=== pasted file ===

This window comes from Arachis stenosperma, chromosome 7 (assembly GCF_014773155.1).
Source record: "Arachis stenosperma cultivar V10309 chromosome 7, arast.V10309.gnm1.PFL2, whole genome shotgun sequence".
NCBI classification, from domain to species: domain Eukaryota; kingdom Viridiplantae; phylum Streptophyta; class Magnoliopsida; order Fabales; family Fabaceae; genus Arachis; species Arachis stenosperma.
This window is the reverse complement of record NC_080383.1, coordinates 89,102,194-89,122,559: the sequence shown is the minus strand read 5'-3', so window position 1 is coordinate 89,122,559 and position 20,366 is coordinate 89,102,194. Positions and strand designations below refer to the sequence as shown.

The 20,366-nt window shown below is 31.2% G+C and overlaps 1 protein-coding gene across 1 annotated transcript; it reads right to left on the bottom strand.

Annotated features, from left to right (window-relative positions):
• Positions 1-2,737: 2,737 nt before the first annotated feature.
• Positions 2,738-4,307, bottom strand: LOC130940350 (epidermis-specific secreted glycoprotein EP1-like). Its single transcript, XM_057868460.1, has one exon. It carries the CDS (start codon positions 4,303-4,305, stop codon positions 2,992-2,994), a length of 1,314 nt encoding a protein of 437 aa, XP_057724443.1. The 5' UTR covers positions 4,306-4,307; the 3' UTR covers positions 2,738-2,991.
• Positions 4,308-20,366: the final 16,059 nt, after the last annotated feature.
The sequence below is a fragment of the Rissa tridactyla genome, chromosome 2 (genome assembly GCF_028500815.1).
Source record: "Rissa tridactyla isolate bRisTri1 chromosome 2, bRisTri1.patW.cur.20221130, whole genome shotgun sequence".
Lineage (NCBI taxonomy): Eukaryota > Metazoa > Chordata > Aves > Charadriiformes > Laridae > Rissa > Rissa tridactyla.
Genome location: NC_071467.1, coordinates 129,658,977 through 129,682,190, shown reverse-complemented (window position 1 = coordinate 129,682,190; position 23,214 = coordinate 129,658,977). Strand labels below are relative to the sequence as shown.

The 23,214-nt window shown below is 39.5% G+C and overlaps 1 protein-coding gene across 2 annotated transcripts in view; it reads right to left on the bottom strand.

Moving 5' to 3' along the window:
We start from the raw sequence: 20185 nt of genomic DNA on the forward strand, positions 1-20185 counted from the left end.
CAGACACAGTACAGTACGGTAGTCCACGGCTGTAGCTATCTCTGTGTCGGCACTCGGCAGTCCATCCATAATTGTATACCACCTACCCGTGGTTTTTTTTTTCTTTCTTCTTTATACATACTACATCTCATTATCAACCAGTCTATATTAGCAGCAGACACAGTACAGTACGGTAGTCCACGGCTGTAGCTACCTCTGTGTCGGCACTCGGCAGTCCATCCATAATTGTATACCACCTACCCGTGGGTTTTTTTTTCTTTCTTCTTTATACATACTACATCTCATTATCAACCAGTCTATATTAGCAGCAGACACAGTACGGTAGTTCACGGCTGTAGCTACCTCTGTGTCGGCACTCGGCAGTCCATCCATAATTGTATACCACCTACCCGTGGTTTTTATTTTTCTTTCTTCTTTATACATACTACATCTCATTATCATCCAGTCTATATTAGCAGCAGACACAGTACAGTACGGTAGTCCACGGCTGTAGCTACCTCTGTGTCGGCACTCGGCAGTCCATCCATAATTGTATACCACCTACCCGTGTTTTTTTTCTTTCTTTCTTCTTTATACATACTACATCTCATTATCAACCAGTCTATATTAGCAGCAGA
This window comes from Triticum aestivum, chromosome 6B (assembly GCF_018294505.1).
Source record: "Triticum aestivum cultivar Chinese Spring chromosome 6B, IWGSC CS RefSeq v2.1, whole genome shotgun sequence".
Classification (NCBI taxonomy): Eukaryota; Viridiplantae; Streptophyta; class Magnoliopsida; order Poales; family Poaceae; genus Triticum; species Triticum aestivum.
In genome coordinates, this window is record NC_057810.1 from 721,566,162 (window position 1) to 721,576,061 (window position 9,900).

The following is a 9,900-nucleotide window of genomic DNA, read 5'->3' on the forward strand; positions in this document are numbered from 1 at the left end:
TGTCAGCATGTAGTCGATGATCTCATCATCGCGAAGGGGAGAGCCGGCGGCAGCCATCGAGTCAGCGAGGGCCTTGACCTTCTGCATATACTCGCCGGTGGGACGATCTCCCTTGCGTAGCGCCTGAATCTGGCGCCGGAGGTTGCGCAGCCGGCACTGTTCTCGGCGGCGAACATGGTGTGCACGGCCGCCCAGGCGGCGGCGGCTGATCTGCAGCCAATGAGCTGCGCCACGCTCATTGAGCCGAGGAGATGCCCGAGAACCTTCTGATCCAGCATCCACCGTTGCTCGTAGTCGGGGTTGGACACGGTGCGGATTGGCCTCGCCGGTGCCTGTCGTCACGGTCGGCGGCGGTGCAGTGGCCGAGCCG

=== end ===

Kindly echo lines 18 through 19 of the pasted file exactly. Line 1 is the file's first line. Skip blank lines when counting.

This window comes from Triticum aestivum, chromosome 6B (assembly GCF_018294505.1).
Source record: "Triticum aestivum cultivar Chinese Spring chromosome 6B, IWGSC CS RefSeq v2.1, whole genome shotgun sequence".